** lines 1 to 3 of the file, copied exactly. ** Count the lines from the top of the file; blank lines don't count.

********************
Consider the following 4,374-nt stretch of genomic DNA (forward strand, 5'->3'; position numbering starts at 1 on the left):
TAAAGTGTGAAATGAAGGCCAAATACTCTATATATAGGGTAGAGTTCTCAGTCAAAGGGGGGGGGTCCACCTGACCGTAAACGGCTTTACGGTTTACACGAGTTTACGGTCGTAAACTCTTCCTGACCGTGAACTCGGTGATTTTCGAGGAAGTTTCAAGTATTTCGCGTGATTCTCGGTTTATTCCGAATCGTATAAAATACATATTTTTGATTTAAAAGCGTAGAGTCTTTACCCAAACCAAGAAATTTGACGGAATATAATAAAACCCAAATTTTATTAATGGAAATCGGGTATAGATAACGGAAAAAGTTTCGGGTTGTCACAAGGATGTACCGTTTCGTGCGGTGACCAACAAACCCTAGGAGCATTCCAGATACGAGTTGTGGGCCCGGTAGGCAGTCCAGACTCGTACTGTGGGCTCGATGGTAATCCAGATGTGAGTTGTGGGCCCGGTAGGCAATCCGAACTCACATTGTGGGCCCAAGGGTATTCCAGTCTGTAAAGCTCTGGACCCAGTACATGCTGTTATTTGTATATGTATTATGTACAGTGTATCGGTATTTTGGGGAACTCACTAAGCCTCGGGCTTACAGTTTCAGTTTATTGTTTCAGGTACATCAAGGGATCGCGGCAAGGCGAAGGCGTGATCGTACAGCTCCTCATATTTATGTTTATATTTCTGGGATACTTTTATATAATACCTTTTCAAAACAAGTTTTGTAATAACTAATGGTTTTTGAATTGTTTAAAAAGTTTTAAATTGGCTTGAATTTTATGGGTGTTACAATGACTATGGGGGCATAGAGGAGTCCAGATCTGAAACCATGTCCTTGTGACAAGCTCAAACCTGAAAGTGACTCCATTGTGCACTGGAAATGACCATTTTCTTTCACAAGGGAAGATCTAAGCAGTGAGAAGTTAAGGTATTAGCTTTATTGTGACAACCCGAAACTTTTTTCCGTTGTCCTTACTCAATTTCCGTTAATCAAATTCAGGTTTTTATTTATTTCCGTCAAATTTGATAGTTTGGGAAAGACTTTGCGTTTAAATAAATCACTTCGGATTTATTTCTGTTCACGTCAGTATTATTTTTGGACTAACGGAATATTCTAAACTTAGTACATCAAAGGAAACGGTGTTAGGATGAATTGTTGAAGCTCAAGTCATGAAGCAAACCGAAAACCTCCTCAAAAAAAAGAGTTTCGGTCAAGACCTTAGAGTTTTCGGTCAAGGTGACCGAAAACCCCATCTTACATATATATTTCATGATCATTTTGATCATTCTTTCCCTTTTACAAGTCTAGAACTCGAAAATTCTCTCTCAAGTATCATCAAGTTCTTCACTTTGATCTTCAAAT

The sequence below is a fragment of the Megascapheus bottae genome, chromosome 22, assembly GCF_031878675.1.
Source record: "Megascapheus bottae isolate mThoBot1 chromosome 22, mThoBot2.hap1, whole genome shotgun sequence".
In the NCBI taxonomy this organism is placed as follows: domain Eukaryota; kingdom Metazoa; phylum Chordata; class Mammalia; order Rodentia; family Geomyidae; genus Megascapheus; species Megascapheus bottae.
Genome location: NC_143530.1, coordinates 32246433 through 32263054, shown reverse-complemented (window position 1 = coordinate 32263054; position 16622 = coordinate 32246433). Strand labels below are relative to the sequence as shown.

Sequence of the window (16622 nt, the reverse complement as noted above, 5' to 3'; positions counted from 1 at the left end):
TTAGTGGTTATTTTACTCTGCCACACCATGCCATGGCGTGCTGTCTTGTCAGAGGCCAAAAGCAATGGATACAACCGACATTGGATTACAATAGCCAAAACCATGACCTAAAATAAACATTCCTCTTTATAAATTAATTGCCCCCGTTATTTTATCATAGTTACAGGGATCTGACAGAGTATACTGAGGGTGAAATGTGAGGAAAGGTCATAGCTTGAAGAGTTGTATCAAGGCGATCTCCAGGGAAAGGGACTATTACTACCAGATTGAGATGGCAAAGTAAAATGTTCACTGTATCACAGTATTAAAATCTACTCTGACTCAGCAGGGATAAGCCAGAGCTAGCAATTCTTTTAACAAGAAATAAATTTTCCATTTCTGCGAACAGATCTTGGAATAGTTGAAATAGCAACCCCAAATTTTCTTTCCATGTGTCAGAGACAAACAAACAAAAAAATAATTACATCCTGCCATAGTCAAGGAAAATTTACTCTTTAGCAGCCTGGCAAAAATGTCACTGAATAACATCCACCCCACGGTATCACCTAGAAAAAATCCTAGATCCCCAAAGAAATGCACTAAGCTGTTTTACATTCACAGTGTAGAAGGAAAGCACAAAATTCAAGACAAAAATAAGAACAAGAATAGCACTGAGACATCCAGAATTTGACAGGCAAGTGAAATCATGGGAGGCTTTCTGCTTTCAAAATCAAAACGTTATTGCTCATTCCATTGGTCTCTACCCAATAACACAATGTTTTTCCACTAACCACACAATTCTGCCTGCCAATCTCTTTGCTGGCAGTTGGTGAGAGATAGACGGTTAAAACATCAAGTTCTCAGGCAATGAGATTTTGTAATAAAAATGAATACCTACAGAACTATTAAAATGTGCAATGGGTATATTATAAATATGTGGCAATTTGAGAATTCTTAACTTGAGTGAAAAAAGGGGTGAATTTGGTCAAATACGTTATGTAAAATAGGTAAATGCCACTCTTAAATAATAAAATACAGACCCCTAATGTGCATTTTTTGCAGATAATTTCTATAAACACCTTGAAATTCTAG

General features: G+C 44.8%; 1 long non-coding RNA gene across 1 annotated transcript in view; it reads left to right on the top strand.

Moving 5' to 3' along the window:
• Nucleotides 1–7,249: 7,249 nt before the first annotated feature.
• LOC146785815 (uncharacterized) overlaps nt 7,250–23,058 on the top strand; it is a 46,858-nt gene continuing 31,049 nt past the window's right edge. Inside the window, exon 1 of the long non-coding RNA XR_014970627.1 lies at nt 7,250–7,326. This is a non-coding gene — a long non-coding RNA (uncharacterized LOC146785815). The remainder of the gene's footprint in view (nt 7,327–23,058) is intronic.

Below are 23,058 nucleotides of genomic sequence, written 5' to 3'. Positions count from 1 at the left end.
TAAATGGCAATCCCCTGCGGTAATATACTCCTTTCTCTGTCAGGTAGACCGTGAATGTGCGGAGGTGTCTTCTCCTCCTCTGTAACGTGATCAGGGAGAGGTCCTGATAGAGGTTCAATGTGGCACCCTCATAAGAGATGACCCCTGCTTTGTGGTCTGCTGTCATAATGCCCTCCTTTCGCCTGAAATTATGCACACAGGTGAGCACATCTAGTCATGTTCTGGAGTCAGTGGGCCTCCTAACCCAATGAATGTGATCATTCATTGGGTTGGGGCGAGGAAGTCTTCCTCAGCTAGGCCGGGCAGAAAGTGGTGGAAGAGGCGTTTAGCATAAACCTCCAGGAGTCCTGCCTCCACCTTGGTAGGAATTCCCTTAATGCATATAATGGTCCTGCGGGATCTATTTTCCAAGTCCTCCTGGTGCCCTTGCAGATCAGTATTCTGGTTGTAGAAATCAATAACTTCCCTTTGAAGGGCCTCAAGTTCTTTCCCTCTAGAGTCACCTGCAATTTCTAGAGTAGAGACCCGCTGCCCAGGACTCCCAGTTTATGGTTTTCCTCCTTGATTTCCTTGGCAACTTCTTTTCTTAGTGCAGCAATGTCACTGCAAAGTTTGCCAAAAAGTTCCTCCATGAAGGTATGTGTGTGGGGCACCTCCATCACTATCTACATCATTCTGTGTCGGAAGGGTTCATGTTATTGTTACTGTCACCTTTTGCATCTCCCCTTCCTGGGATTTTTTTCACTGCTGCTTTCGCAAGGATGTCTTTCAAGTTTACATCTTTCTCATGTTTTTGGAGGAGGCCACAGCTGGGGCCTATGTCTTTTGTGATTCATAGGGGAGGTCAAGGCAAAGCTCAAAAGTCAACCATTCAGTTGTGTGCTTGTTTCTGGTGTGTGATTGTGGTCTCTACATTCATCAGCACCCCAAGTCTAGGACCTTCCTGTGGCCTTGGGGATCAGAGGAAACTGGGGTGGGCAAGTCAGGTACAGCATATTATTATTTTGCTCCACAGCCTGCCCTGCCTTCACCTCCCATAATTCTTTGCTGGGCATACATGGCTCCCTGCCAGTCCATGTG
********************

Consider the following 4,374-nt stretch of genomic DNA (forward strand, 5'->3'; position numbering starts at 1 on the left):
TAAAGTGTGAAATGAAGGCCAAATACTCTATATATAGGGTAGAGTTCTCAGTCAAAGGGGGGGGGTCCACCTGACCGTAAACGGCTTTACGGTTTACACGAGTTTACGGTCGTAAACTCTTCCTGACCGTGAACTCGGTGATTTTCGAGGAAGTTTCAAGTATTTCGCGTGATTCTCGGTTTATTCCGAATCGTATAAAATACATATTTTTGATTTAAAAGCGTAGAGTCTTTACCCAAACCAAGAAATTTGACGGAATATAATAAAACCCAAATTTTATTAATGGAAATCGGGTATAGATAACGGAAAAAGTTTCGGGTTGTCACAAGGATGTACCGTTTCGTGCGGTGACCAACAAACCCTAGGAGCATTCCAGATACGAGTTGTGGGCCCGGTAGGCAGTCCAGACTCGTACTGTGGGCTCGATGGTAATCCAGATGTGAGTTGTGGGCCCGGTAGGCAATCCGAACTCACATTGTGGGCCCAAGGGTATTCCAGTCTGTAAAGCTCTGGACCCAGTACATGCTGTTATTTGTATATGTATTATGTACAGTGTATCGGTATTTTGGGGAACTCACTAAGCCTCGGGCTTACAGTTTCAGTTTATTGTTTCAGGTACATCAAGGGATCGCGGCAAGGCGAAGGCGTGATCGTACAGCTCCTCATATTTATGTTTATATTTCTGGGATACTTTTATATAATACCTTTTCAAAACAAGTTTTGTAATAACTAATGGTTTTTGAATTGTTTAAAAAGTTTTAAATTGGCTTGAATTTTATGGGTGTTACAATGACTATGGGGGCATAGAGGAGTCCAGATCTGAAACCATGTCCTTGTGACAAGCTCAAACCTGAAAGTGACTCCATTGTGCACTGGAAATGACCATTTTCTTTCACAAGGGAAGATCTAAGCAGTGAGAAGTTAAGGTATTAGCTTTATTGTGACAACCCGAAACTTTTTTCCGTTGTCCTTACTCAATTTCCGTTAATCAAATTCAGGTTTTTATTTATTTCCGTCAAATTTGATAGTTTGGGAAAGACTTTGCGTTTAAATAAATCACTTCGGATTTATTTCTGTTCACGTCAGTATTATTTTTGGACTAACGGAATATTCTAAACTTAGTACATCAAAGGAAACGGTGTTAGGATGAATTGTTGAAGCTCAAGTCATGAAGCAAACCGAAAACCTCCTCAAAAAAAAGAGTTTCGGTCAAGACCTTAGAGTTTTCGGTCAAGGTGACCGAAAACCCCATCTTACATATATATTTCATGATCATTTTGATCATTCTTTCCCTTTTACAAGTCTAGAACTCGAAAATTCTCTCTCAAGTATCATCAAGTTCTTCACTTTGATCTTCAAAT

The sequence below is a fragment of the Megascapheus bottae genome, chromosome 22, assembly GCF_031878675.1.